If you repeat a lie often enough pretty soon some people will believe you and some of those people work for newspapers and will print it. I'm talking about the recent Dispatch article that implied the MRR lawsuits caused ATV damage.
I was a board member of MRR when we were forced to take the DNR to court. I supported the decision then and I still do. Many good people signed petitions to ask the DNR Trails and Waterways (T&W) to do environmental reviews when designating ATV trails. An internal DNR document recommended that environmental reviews should be opposed even if it meant going to court. The DNR refused so there was no option left except court. The judge agreed that EAW's were necessary. Trails and Waterways then teamed up with the ATV and mudder truck associations to appeal the decision.
We also tried to get the DNR Trails and Waterways to reverse its careless decision of classifying 95 percent of our state forest land as un-"managed" where ATVs went anywhere and did anything. That effort failed but the judge upheld environmental reviews on I think eight of the nine trails in question. Much of the damage that has happened would have been avoided if the Trails and Waterways had not chosen the un-"managed" classification for 95 percent of our state forest acreage. T&W falsely tries to imply the legislature made them choose that classification.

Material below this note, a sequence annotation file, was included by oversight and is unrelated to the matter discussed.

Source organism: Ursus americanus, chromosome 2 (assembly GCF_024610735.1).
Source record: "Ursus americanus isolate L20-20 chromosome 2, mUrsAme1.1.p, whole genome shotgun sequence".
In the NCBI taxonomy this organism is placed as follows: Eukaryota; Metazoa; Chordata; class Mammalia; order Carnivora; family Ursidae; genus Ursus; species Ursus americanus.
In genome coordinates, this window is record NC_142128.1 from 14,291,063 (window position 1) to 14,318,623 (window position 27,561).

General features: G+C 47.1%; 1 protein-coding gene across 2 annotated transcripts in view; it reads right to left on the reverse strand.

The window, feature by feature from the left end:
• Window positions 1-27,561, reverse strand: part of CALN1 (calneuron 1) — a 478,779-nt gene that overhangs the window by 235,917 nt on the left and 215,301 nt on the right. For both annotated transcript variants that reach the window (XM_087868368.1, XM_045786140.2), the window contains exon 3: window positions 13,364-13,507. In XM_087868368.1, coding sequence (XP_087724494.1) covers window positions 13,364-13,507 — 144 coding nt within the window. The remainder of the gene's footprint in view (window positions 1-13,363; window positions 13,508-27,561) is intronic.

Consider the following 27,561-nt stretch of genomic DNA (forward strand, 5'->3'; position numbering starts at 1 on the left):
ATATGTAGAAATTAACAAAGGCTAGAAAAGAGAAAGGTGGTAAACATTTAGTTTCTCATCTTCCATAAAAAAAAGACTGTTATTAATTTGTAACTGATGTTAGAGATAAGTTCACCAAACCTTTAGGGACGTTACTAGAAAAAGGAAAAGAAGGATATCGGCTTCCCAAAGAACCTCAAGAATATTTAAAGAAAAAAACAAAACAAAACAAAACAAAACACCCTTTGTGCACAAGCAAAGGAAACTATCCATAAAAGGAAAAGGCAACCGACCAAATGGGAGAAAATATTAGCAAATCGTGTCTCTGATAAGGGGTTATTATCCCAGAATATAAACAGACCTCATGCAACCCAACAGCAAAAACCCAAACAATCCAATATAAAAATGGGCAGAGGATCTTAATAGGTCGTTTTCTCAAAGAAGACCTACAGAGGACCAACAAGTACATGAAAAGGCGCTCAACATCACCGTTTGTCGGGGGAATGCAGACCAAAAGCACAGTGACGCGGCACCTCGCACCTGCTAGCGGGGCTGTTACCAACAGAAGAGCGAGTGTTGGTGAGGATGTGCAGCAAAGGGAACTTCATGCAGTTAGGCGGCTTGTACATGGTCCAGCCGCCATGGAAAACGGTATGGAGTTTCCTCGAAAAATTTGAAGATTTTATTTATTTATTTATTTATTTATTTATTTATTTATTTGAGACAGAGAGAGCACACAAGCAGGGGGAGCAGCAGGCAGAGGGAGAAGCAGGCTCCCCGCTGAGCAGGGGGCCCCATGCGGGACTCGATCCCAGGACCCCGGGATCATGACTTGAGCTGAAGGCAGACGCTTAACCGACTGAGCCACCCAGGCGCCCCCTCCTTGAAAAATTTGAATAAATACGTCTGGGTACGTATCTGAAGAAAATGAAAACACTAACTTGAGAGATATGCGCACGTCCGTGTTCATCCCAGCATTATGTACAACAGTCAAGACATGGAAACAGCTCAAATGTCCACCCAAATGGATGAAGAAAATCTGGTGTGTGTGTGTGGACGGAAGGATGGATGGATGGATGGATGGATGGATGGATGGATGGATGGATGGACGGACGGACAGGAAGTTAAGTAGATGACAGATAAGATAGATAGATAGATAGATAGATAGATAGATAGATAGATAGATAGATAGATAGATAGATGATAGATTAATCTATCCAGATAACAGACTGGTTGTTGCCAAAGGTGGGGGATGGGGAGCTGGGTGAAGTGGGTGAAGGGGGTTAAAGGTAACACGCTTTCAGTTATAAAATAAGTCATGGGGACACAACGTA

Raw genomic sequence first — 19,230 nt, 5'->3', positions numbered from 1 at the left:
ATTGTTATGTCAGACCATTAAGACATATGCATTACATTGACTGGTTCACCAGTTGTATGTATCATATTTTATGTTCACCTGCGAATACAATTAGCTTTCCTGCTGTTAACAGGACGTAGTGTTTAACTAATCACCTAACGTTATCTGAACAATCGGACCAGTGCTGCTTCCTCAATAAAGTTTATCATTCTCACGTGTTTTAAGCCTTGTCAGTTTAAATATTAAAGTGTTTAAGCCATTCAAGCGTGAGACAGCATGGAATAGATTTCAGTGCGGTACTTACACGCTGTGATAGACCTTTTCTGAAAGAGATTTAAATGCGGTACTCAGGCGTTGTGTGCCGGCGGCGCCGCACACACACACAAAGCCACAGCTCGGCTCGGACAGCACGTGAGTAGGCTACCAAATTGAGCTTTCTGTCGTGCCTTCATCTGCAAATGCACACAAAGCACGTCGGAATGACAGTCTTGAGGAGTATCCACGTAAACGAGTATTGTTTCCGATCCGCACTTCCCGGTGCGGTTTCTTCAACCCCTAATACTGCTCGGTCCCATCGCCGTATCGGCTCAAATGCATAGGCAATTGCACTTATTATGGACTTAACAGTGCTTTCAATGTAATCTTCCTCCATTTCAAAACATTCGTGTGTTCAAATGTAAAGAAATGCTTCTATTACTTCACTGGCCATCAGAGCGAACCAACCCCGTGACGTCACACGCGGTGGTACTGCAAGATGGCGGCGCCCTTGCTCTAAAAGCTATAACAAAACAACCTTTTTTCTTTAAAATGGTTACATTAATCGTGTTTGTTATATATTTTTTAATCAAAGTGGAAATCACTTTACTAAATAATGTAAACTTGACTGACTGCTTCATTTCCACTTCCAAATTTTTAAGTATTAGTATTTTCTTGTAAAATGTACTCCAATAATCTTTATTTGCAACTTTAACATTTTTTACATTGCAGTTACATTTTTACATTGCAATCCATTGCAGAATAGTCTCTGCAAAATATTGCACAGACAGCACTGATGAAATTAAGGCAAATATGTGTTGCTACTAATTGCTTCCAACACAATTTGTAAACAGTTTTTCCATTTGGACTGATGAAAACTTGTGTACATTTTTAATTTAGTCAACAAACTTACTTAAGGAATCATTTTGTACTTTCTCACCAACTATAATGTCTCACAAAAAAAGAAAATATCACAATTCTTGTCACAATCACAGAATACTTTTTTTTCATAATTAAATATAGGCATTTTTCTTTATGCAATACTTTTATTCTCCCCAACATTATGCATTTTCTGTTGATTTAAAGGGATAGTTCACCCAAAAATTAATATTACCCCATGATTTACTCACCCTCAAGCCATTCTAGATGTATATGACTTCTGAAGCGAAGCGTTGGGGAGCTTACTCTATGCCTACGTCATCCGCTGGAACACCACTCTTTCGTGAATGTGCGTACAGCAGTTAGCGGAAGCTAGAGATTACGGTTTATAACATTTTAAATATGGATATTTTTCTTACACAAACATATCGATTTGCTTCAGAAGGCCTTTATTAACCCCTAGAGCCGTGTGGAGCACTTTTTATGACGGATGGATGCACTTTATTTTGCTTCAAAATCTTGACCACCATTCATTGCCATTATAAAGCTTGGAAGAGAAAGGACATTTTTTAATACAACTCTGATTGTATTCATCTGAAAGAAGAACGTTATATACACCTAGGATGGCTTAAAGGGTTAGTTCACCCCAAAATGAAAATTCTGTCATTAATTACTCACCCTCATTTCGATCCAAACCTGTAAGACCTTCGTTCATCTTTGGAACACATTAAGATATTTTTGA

The DNR T&W should stop trying to deny it's responsibility for their decision to turn our forests into un-"managed" ATV free-for-all zones.
Remember; until MRR took them to court, Trails and Waterways called Spider Lake the "model" of things to come for our state forests.
Having moved recently from another Minnesota city, it was surprising to discover the lack of snow removal in this area. We've heard budget cuts are the reason for the reduced removal. Upon the first snowfall, our prediction for condition of the streets proved true -- no plowing of the snow caused the roads to become snow packed and icy. The roads became icier and more dangerous as time went by. We thought of school kids waiting for the morning bus on the street corners. This seems the most dangerous place for kids to wait, as drivers attempt to stop and/or turn at intersections on the icy streets. Our greatest concern proved true in Baxter when a car impaled a bank of snow just feet away from where a young girl had been sitting waiting for the bus. Had the circumstances been any different, it may not have only been the snowbank that the driver hit. Will it take a tragedy before the snow removal situation is improved here?
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